Thursday, July 22, 2010

Farhad Manjoo on substantiation of dropped-call claims

Smartphone makers don't want to share the data behind their claims to beat industry averages on dropped calls. (Insert Garrison Keillor joke here.) So, are these statements "commercial advertising or promotion"? My take is: yes. Are the manufacturers prepared to substantiate them before NAD or elsewhere? I guess we'll hear.

Manjoo is apparently not holding out much hope for a regulatory response:
[T]his kind of secrecy is one of the main reasons wireless service in America lags the rest of the world. These days, it's possible to find accurate performance data for most of the major purchases we make in our lives. If you're shopping for a car, you can find out its gas mileage. If you're shopping for a plane ticket, you can look up each airline's on-time rate. When you go looking for a new cell phone, though, you enter a data-free zone in which every company is free to claim that its devices offer spectacular service. If customers or the media disagree, the companies can argue—as Apple did last week—that the critics are just carping, because nobody has any definitive data that can prove them wrong.

Should we believe RIM, Motorola, HTC, Nokia, and other phone manufacturers when they claim that their phones offer better reception than Apple's? Not blindly. After all, Apple was recently boasting that the "iPhone 4's wireless performance is the best we have ever shipped"—a claim that fell apart when Jobs, to his credit, brought out actual dropped call data at his press conference, data that showed the new iPhone drops more calls than last year's model, the 3GS. If we're now questioning Apple, we should also question everyone else. While I commend Apple's rivals for taking advantage of a good PR opportunity, I wouldn't put too much stock in their statements. If you want me to believe the BlackBerry Bold or the Droid X or the HTC EVO really drops fewer calls than the iPhone, prove it to me. Otherwise, just stop talking.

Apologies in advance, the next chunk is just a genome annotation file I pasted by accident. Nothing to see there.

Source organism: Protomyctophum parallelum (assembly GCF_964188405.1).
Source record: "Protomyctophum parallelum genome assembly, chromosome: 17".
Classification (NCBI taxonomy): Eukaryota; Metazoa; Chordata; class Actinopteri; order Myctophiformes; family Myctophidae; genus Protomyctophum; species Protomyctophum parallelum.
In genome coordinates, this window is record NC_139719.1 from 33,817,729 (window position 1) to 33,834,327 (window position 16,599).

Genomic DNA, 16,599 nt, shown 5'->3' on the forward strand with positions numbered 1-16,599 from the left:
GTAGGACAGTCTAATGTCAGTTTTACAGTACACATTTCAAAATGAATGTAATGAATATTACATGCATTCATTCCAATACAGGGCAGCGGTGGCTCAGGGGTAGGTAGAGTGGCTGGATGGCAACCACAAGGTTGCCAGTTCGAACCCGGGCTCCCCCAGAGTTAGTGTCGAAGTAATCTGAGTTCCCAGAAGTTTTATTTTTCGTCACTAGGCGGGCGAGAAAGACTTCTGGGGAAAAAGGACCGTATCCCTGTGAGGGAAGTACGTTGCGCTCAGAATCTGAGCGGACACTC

... I've got slightly higher hopes that the FCC will one day impose such disclosure requirements, but that kind of regulation is probably far off if it will ever come at all. In the meantime, then, I've got another idea for getting the real dropped-call rate for the iPhone, various BlackBerrys, Droids, and other popular phones: Reception engineers of the world, I want you to send them to me! If you know how often a smartphone drops calls—whether that rate is spectacular or dismal—e-mail me the stats with some proof of their authenticity. I pledge to keep your identity secret. I don't care who you are, I just want the numbers.

1 comment:

  1. Indeed - I think you hit at least one point on the head (and probably others). While it is to Jobs' credit for disclosing Apple's internal data points, it is just that: internal. Independent testing and comparison are needed. Although, I guess testing by itself would be a nice starting point.

    When will American wireless providers focus more on the basic function of the phone - that of placing and holding calls (and quality calls - whose f's and s's aren't cut off for bandwidth crunching) - and less on providing multimedia options?